We made the most of the settled conditions to leave Neiafu Harbour and venture a little further out and visit some of the more exposed anchorages We had a marvellous few days anchored off Kenutu Island in company with Kinabalu, Confidence & Amarula.
This is one of the eastern barrier islands, it is fringed by reef and the water colours were exceptional. We had beach bonfires, reef snorkels, island walks and a dingy excursion to find hidden caves and instead found the most hospitable Oz/NZ couple who proudly showed us through their amazing newly built property with one of the best views we have ever seen from a home, (plus they have the cave in their back garden!)We moved on to explore the Blue Lagoon and South Hunga Island, beautiful spots but disappointing snorkelling. Recent batterings by cyclones and possible warmer water temperatures seem to have taken their toll on the coral around these parts, the vibrant live coral we had hoped to see was no where to be found, fish life was varied but not plentiful.
We snorkelled the reef at the Coral Gardens on Vaka’eitu Island, this was the best we saw in Vava’u, but still nothing special. The highlight of our underwater snorkelling excursions was visiting Swallows Cave, the late afternoon sun sends shards of light piercing through the water down into the depths of the cave.
Huge schools of small fish form tight balls, the light reflects off them and the inky blackness is a magical backdrop, you feel like you are floating in outer space surrounded by thousands of shiny silver torpedoes ~ quite something.
We’ve Got A Visitor
My sister Denise decided to fly up from Auckland and visit us for a few days, it was just going to be a quick trip to catch up with us and have a little peak at Vava’u. Unfortunately it was made even shorter when her flight from Nukualofa to Vava’u was cancelled because there wasn’t enough wind to land! Luckily she was able to rebook on the first flight the next morning so we just lost one night.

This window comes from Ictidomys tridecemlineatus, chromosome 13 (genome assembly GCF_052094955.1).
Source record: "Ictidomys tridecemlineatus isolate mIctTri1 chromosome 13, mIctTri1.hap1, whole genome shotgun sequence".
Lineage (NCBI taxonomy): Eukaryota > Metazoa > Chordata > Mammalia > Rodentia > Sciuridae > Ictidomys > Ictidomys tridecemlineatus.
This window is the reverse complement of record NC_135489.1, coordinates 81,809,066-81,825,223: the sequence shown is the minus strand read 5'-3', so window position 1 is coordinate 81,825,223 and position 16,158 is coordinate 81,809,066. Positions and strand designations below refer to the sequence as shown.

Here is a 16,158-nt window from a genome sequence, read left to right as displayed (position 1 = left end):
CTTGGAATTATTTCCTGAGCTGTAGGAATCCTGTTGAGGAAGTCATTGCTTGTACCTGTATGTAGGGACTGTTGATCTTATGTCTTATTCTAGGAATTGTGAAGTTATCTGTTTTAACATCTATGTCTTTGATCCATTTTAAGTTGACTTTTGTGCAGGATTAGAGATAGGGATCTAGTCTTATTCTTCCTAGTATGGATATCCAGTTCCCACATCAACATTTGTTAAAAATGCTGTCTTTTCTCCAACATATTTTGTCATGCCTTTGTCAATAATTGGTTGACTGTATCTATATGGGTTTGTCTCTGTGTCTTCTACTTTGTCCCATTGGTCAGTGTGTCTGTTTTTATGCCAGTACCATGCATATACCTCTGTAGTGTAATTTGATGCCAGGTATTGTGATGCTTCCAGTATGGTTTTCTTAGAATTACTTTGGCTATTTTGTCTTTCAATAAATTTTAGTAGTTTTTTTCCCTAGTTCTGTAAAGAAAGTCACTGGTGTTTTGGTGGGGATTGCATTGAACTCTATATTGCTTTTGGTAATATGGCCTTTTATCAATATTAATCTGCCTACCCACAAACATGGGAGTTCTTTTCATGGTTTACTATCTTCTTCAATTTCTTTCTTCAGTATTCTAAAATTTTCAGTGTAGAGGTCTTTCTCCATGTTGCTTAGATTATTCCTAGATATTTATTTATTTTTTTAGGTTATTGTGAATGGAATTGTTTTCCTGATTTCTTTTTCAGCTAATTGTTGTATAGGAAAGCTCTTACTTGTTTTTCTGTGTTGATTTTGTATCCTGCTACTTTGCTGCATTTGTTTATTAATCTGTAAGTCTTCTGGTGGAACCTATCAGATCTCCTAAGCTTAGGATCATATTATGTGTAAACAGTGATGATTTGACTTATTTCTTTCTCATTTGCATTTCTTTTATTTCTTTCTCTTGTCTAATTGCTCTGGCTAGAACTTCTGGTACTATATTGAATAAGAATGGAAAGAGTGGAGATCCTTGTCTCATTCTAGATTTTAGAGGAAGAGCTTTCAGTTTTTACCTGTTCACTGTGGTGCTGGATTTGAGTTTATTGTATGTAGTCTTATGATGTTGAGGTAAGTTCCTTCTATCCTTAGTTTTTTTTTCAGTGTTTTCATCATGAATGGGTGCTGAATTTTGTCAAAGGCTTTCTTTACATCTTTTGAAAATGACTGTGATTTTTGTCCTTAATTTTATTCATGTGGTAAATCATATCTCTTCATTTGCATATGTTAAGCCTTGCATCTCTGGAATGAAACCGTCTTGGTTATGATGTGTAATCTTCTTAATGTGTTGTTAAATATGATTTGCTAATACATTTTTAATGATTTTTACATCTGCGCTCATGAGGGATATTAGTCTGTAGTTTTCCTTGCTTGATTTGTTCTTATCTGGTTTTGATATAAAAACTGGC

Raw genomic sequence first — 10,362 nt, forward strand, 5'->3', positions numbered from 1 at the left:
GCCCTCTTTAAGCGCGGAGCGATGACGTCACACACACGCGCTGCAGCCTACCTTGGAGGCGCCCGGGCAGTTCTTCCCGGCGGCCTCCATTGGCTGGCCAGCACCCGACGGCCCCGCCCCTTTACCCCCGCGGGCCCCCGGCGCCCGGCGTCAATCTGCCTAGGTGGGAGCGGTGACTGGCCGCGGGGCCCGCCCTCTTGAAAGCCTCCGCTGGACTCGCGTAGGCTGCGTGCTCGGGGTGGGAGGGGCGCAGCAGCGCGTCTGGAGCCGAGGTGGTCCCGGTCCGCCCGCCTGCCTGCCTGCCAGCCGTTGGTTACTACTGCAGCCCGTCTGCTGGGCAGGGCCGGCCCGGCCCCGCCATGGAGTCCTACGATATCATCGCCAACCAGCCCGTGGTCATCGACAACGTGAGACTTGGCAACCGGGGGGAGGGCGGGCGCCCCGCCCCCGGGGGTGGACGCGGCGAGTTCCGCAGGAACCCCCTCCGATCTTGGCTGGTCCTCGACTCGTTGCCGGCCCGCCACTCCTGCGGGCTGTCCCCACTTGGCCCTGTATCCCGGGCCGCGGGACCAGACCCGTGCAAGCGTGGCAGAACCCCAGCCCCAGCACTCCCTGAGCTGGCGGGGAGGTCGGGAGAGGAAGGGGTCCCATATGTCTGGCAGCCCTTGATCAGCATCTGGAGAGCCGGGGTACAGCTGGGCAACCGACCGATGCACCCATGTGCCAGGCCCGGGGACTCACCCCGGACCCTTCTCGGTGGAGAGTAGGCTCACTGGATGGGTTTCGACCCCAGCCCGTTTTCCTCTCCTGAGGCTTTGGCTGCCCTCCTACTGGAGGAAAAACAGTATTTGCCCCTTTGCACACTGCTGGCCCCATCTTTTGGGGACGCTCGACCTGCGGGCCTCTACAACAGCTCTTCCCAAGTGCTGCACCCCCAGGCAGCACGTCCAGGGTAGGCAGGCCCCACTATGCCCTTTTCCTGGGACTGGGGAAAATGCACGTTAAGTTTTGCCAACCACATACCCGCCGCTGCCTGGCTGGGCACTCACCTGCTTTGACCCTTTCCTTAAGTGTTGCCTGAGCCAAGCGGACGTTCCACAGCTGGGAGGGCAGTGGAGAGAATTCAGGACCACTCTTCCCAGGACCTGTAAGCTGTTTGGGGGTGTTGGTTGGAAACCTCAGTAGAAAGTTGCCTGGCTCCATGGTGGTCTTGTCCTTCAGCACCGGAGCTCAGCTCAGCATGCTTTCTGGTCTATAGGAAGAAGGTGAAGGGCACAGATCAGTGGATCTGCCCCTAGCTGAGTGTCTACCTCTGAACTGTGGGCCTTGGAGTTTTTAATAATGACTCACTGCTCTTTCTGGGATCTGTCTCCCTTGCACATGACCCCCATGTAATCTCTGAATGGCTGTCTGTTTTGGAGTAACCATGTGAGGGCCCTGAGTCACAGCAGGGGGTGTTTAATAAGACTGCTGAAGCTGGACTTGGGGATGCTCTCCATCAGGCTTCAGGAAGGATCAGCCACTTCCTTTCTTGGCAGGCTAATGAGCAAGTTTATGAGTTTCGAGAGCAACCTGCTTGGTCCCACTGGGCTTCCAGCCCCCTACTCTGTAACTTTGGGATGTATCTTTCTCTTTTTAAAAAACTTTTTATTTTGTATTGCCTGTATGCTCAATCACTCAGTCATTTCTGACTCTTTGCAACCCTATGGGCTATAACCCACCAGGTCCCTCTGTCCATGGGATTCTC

It was great to have Denise onboard, she came laden with all sorts of goodies – mainly that we could eat and drink, yummy. We had worked out a short itinerary for her visit so off we went from Neiafu shortly after her arrival. Skipper couldn’t resist raising all the sails in the perfect conditions and we had a wonderful sail down to Vaka’eitu arriving in plenty of time for bubbles onboard Balvenie before venturing ashore for the Saturday night Tongan Traditional Pig Roast.
Next morning us girls left skipper in peace to read the Sunday papers (the joys of modern technology!) and we did a walk over the island to a lovely long white sandy beach on the windward side, then we found a short trail across to the lagoon side to a tiny beach with lovely clear water where a few yachts were anchored off. We had a relaxing dip in the warm waters and dried off in the sun, quite a treat for me, we rarely go ashore for a swim (just jump off Balvenie) and never sit in the sun during the heat of the day – it was lovely for a change!
Mid afternoon entertainment saw us racing friends on Tactical Directions and Ta-B as we all moved around to the beautiful anchorage at Port Maurelle, staging point for us all for our big excursion the following day. Tactical Directions cheated and put his main up, instant disqualification – therefore Balvenie won!!